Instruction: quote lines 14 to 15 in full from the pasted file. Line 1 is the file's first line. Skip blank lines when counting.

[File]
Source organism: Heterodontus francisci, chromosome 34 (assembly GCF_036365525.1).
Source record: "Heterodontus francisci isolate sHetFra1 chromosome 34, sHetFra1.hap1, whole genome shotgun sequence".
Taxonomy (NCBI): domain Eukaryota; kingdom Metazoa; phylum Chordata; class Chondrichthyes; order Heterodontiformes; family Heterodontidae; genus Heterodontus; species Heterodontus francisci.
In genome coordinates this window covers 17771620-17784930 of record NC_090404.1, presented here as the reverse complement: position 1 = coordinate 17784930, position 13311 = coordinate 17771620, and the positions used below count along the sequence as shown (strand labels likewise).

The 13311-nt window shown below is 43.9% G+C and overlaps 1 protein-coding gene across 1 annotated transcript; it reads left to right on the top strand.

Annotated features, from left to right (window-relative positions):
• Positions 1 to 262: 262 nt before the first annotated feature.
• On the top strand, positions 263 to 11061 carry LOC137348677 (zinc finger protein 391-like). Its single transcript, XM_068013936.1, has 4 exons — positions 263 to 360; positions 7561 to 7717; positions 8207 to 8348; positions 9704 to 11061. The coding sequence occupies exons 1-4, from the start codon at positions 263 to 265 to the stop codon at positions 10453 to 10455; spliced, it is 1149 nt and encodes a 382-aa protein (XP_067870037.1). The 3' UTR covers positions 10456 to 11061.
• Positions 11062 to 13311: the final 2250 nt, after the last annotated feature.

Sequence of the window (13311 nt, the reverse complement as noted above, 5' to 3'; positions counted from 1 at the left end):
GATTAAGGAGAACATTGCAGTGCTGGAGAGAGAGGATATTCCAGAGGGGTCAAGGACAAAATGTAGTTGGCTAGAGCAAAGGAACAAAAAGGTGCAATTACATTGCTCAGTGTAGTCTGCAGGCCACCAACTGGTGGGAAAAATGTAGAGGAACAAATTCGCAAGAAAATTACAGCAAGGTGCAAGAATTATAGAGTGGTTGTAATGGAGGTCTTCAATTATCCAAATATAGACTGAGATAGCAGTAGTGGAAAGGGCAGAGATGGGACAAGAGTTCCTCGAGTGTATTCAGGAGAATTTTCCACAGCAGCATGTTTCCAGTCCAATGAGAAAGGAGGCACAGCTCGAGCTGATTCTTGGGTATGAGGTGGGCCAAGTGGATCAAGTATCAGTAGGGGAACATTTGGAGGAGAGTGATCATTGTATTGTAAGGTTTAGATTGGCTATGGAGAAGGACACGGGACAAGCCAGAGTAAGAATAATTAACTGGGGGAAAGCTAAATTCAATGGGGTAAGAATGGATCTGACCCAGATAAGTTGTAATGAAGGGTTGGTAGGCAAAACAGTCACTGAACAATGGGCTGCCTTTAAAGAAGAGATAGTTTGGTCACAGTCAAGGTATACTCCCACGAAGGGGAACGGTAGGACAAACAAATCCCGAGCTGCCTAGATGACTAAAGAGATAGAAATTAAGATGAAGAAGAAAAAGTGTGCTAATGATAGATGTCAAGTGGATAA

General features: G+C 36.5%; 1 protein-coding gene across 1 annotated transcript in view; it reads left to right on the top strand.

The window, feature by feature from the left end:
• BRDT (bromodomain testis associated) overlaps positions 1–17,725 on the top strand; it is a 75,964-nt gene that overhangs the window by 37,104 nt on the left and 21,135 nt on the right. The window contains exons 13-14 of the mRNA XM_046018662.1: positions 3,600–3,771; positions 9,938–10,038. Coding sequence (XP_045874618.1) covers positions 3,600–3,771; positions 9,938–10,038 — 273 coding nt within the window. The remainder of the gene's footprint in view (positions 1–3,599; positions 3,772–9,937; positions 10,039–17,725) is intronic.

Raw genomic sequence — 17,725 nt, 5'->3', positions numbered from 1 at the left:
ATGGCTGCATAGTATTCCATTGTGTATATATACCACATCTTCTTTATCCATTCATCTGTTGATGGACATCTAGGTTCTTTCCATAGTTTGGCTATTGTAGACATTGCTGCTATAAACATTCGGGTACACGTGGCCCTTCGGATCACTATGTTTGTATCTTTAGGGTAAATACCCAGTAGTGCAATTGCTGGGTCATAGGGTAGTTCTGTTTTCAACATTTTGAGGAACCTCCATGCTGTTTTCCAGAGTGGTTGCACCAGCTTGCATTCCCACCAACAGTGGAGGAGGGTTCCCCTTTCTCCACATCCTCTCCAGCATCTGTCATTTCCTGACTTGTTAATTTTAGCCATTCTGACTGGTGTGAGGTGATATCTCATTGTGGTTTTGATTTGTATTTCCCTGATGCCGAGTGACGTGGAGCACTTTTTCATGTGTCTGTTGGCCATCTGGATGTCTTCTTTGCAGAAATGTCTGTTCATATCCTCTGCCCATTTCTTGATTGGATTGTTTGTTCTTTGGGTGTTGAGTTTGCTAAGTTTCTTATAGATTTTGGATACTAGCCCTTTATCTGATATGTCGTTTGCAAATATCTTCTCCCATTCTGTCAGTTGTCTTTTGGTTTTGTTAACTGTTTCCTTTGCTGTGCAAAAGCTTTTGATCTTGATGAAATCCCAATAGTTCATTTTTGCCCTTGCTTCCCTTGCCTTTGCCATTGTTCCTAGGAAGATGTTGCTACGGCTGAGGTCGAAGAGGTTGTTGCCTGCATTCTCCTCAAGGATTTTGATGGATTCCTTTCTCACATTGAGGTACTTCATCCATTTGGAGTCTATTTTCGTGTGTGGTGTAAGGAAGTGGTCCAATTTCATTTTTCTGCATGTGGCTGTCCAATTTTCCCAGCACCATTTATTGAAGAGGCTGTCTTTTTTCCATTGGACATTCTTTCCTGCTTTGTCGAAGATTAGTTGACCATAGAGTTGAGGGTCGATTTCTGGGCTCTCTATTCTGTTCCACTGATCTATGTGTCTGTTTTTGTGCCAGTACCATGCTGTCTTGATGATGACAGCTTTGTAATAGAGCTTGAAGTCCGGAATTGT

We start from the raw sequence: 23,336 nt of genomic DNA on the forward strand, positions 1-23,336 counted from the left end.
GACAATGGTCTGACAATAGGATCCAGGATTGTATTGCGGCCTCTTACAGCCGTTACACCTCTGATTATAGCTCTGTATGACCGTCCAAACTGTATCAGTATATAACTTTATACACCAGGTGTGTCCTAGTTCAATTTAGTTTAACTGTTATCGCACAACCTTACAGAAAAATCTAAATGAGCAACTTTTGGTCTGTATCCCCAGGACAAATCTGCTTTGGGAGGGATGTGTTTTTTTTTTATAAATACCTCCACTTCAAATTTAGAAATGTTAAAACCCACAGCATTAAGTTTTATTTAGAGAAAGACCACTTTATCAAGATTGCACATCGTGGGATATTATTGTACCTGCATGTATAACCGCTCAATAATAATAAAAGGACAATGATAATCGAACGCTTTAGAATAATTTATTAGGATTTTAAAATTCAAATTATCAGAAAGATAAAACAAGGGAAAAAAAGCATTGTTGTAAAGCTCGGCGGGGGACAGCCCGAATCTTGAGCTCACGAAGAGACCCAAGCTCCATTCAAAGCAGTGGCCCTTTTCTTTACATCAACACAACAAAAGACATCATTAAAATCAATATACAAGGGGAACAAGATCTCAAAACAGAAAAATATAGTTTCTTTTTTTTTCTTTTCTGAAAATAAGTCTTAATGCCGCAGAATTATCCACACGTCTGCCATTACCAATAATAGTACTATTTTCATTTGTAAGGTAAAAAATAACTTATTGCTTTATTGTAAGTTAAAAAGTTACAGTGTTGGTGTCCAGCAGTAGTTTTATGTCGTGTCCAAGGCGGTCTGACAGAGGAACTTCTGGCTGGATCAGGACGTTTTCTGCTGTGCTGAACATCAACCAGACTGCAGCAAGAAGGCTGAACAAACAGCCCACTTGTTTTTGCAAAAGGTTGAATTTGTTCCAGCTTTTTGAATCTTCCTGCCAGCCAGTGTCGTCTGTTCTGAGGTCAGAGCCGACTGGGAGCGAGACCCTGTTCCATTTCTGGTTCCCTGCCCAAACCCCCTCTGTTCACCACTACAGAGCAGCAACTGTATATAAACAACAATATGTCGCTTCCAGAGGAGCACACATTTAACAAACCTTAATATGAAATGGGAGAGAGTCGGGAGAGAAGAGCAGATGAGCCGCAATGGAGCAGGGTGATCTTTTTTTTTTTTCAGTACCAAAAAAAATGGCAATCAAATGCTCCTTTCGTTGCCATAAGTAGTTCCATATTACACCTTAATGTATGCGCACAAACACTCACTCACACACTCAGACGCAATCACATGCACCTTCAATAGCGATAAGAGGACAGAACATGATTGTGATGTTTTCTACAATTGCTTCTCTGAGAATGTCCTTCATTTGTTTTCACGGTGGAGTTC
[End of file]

• BRDT (bromodomain testis associated) overlaps positions 1–17,725 on the top strand; it is a 75,964-nt gene that overhangs the window by 37,104 nt on the left and 21,135 nt on the right. The window contains exons 13-14 of the mRNA XM_046018662.1: positions 3,600–3,771; positions 9,938–10,038. Coding sequence (XP_045874618.1) covers positions 3,600–3,771; positions 9,938–10,038 — 273 coding nt within the window. The remainder of the gene's footprint in view (positions 1–3,599; positions 3,772–9,937; positions 10,039–17,725) is intronic.

Raw genomic sequence — 17,725 nt, 5'->3', positions numbered from 1 at the left: